First, he told Abram that he would have a new name, Abraham, which means “father of many nations.”

Second, God told the newly-named Abraham that his wife Sarai would also have a new name.

God said that Sarai would henceforth be known as Sarah, because she would be mother of many nations.

Third, God said, “And, Abraham, you need to get a baby room ready because Sarah will soon bear a son.”

When he heard that news, Abraham could not believe it.

He thought it was a knee-slapper of a joke.

Genesis 17:17 says that he fell facedown and started laughing.

He thought to himself, “Good grief, Lord, I’m 100 and Sarah about as old as I am. That ain’t gonna happen. We are too old.”

God said, “Oh, it is going to happen and you need to name your son Isaac.”

Abraham and the AngelsRembrandt, 1630

“Abraham and the Angels” Rembrandt, c. 1630 (Sarah is visible in the left foreground)

After a bit of time passed, a few days or weeks or months, the Bible is not clear, who should come pay the two old geezers a visit but the Lord and two unnamed men.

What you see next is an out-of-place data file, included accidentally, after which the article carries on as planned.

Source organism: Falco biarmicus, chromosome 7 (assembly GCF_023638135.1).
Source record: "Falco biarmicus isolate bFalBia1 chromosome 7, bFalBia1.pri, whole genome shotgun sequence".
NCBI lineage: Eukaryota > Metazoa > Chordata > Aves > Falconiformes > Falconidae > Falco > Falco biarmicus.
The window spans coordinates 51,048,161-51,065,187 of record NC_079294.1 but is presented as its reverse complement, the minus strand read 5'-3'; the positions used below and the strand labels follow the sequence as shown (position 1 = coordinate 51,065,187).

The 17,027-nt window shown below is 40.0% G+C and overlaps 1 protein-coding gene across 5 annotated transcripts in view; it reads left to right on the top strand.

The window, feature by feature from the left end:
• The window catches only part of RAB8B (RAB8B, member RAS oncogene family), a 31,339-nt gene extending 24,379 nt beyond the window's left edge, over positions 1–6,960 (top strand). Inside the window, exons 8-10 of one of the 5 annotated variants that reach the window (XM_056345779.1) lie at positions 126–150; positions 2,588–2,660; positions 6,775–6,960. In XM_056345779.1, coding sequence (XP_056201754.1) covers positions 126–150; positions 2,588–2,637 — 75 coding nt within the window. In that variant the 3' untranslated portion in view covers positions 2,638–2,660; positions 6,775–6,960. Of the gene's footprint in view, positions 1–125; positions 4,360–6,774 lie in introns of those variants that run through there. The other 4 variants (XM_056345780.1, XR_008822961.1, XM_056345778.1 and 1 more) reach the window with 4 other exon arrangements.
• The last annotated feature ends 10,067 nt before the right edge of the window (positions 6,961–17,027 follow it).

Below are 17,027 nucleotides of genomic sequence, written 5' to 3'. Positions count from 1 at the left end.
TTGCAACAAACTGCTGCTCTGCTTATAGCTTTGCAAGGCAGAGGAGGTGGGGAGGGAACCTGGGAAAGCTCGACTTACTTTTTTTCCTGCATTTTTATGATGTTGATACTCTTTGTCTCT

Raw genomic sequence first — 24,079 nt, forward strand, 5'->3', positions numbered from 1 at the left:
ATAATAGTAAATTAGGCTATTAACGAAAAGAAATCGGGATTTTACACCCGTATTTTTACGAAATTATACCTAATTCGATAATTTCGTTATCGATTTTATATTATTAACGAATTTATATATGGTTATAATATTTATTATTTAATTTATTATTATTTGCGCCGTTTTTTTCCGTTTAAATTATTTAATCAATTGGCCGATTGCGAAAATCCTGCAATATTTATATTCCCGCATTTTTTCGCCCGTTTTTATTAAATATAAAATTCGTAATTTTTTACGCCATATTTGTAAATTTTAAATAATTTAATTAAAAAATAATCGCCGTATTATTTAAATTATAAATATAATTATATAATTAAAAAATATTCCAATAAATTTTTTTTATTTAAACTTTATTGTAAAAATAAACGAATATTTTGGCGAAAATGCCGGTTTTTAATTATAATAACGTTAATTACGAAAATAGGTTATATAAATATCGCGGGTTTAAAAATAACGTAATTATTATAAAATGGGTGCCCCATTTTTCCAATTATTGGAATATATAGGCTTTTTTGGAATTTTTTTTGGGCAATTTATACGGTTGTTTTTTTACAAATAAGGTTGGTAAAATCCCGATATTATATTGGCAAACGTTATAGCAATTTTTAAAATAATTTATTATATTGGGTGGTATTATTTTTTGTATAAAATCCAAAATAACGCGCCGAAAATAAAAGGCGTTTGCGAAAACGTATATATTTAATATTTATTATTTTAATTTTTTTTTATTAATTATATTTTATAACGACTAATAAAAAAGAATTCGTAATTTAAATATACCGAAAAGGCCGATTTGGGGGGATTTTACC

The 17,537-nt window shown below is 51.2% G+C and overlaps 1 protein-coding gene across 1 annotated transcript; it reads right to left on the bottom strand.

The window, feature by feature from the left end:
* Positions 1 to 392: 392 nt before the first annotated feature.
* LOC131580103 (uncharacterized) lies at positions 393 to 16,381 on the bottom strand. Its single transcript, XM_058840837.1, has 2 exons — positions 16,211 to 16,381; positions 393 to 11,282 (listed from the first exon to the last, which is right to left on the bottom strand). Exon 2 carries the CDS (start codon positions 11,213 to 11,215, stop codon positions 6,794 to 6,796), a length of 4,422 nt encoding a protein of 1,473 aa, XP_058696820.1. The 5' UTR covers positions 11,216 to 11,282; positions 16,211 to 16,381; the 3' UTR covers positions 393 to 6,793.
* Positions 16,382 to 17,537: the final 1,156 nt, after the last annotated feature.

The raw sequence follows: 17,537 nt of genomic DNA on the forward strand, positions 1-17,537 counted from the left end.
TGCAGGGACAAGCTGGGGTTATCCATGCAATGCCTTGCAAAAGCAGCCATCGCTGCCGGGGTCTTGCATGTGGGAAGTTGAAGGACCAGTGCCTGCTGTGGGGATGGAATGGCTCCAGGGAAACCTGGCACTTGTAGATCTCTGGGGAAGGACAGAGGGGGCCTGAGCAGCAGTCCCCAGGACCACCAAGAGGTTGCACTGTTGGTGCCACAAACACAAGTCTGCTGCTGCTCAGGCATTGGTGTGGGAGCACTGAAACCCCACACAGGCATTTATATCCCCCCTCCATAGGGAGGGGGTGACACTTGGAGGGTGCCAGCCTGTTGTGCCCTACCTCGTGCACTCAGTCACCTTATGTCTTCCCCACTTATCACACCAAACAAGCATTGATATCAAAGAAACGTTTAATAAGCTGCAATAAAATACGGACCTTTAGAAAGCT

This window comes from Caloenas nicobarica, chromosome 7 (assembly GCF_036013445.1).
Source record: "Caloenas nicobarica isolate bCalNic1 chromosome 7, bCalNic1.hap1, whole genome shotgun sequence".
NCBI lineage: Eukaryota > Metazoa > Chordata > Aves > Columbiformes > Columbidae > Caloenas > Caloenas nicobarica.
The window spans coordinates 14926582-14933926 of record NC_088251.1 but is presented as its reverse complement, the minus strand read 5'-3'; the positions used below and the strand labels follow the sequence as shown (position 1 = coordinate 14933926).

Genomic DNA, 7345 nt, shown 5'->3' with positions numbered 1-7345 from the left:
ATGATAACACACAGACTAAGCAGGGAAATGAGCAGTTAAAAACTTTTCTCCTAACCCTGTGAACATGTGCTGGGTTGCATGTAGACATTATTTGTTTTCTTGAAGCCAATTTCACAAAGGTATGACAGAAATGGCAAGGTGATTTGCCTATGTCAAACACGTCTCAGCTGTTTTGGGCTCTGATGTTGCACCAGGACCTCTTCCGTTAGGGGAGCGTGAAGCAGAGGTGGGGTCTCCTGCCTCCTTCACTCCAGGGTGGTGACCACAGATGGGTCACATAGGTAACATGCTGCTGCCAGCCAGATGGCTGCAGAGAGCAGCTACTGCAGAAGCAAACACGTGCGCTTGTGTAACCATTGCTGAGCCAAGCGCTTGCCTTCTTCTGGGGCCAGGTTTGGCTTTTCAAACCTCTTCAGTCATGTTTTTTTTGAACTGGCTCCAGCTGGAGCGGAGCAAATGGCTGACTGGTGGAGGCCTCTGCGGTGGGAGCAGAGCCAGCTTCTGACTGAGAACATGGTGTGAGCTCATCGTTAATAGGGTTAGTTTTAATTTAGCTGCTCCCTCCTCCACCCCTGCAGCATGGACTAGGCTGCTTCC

Abraham was thrilled to see them.

He was sitting at the entrance to his tent when the three appeared.

When he saw them, he ran over, greeted them, and asked them to rest under the tree while he got them some food and water.

They rested under the big oaks while Abraham ran to his tent and told Sarah to start whipping up some bread.

He told her to do it with 36 lbs. of flour.

Sarah probably went with a bit less.

Then he went outside and ordered a servant to prepare a calf.

He returned to God and the two others with a feast.

The visitors chowed down.

It was then that one of the men told him, “I’ll be back next year and by then Sarah will have a son.”

Sarah was old, but not hard of hearing.

She was listening in to the conversation, kind of like a FBI wiretap except in person.

She heard the news of her having a son and she laughed and thought to herself, “After I am worn out and my husband old, will I now have this pleasure.”

I read that word “pleasure” in verse 12 and thought “Pleasure? You’re 99! You already have your share of aches and pains.

But, friends, you might know how she felt because maybe something like what happened to her has happened to you.